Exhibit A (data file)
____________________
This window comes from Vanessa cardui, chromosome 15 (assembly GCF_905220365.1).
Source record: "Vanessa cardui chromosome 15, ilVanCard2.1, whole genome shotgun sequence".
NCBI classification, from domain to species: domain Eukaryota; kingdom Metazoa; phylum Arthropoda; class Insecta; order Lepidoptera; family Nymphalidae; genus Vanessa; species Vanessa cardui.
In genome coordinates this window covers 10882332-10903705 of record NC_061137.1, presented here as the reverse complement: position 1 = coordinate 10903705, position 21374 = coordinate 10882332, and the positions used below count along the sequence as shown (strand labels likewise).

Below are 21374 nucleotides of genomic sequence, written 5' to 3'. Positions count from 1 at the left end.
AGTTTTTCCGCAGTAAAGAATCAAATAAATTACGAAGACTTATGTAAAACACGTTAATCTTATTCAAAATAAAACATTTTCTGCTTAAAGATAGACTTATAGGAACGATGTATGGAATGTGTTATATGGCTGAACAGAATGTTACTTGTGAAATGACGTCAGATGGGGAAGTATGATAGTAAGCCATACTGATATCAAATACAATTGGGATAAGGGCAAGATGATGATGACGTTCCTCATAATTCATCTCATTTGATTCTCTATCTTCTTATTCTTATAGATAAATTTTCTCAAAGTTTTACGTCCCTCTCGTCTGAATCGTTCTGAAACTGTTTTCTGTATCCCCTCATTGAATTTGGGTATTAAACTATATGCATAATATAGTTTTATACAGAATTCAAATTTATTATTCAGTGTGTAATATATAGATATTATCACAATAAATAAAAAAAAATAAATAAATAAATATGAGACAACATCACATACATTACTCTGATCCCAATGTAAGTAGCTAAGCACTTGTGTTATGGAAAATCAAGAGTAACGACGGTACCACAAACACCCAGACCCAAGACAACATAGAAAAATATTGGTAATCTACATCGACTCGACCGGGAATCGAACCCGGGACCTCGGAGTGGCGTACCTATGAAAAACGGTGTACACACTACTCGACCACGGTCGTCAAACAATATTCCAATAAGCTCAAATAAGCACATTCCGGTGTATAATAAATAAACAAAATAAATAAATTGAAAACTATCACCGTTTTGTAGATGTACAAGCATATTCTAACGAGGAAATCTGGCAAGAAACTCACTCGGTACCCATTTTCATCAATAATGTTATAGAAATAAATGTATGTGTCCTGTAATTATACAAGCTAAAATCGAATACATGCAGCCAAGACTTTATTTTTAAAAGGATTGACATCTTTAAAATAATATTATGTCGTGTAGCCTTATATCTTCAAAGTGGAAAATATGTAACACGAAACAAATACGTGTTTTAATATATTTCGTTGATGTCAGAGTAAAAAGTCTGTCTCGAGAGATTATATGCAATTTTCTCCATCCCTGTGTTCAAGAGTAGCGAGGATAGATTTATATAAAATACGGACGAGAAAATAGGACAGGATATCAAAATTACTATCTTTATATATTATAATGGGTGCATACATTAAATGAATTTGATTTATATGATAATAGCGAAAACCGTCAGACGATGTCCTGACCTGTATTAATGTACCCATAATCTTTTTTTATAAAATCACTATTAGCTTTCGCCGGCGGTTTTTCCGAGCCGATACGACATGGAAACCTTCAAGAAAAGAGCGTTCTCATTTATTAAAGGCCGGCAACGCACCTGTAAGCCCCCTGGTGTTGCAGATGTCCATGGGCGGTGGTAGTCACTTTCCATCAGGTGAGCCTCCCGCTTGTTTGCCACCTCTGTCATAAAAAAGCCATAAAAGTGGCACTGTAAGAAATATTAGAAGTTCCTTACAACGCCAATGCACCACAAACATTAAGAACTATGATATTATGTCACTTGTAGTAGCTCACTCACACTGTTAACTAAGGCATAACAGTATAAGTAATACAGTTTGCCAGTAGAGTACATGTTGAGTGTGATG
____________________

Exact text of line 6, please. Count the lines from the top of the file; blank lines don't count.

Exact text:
AGTTTTTCCGCAGTAAAGAATCAAATAAATTACGAAGACTTATGTAAAACACGTTAATCTTATTCAAAATAAAACATTTTCTGCTTAAAGATAGACTTATAGGAACGATGTATGGAATGTGTTATATGGCTGAACAGAATGTTACTTGTGAAATGACGTCAGATGGGGAAGTATGATAGTAAGCCATACTGATATCAAATACAATTGGGATAAGGGCAAGATGATGATGACGTTCCTCATAATTCATCTCATTTGATTCTCTATCTTCTTATTCTTATAGATAAATTTTCTCAAAGTTTTACGTCCCTCTCGTCTGAATCGTTCTGAAACTGTTTTCTGTATCCCCTCATTGAATTTGGGTATTAAACTATATGCATAATATAGTTTTATACAGAATTCAAATTTATTATTCAGTGTGTAATATATAGATATTATCACAATAAATAAAAAAAAATAAATAAATAAATATGAGACAACATCACATACATTACTCTGATCCCAATGTAAGTAGCTAAGCACTTGTGTTATGGAAAATCAAGAGTAACGACGGTACCACAAACACCCAGACCCAAGACAACATAGAAAAATATTGGTAATCTACATCGACTCGACCGGGAATCGAACCCGGGACCTCGGAGTGGCGTACCTATGAAAAACGGTGTACACACTACTCGACCACGGTCGTCAAACAATATTCCAATAAGCTCAAATAAGCACATTCCGGTGTATAATAAATAAACAAAATAAATAAATTGAAAACTATCACCGTTTTGTAGATGTACAAGCATATTCTAACGAGGAAATCTGGCAAGAAACTCACTCGGTACCCATTTTCATCAATAATGTTATAGAAATAAATGTATGTGTCCTGTAATTATACAAGCTAAAATCGAATACATGCAGCCAAGACTTTATTTTTAAAAGGATTGACATCTTTAAAATAATATTATGTCGTGTAGCCTTATATCTTCAAAGTGGAAAATATGTAACACGAAACAAATACGTGTTTTAATATATTTCGTTGATGTCAGAGTAAAAAGTCTGTCTCGAGAGATTATATGCAATTTTCTCCATCCCTGTGTTCAAGAGTAGCGAGGATAGATTTATATAAAATACGGACGAGAAAATAGGACAGGATATCAAAATTACTATCTTTATATATTATAATGGGTGCATACATTAAATGAATTTGATTTATATGATAATAGCGAAAACCGTCAGACGATGTCCTGACCTGTATTAATGTACCCATAATCTTTTTTTATAAAATCACTATTAGCTTTCGCCGGCGGTTTTTCCGAGCCGATACGACATGGAAACCTTCAAGAAAAGAGCGTTCTCATTTATTAAAGGCCGGCAACGCACCTGTAAGCCCCCTGGTGTTGCAGATGTCCATGGGCGGTGGTAGTCACTTTCCATCAGGTGAGCCTCCCGCTTGTTTGCCACCTCTGTCATAAAAAAGCCATAAAAGTGGCACTGTAAGAAATATTAGAAGTTCCTTACAACGCCAATGCACCACAAACATTAAGAACTATGATATTATGTCACTTGTAGTAGCTCACTCACACTGTTAACTAAGGCATAACAGTATAAGTAATACAGTTTGCCAGTAGAGTACATGTTGAGTGTGATG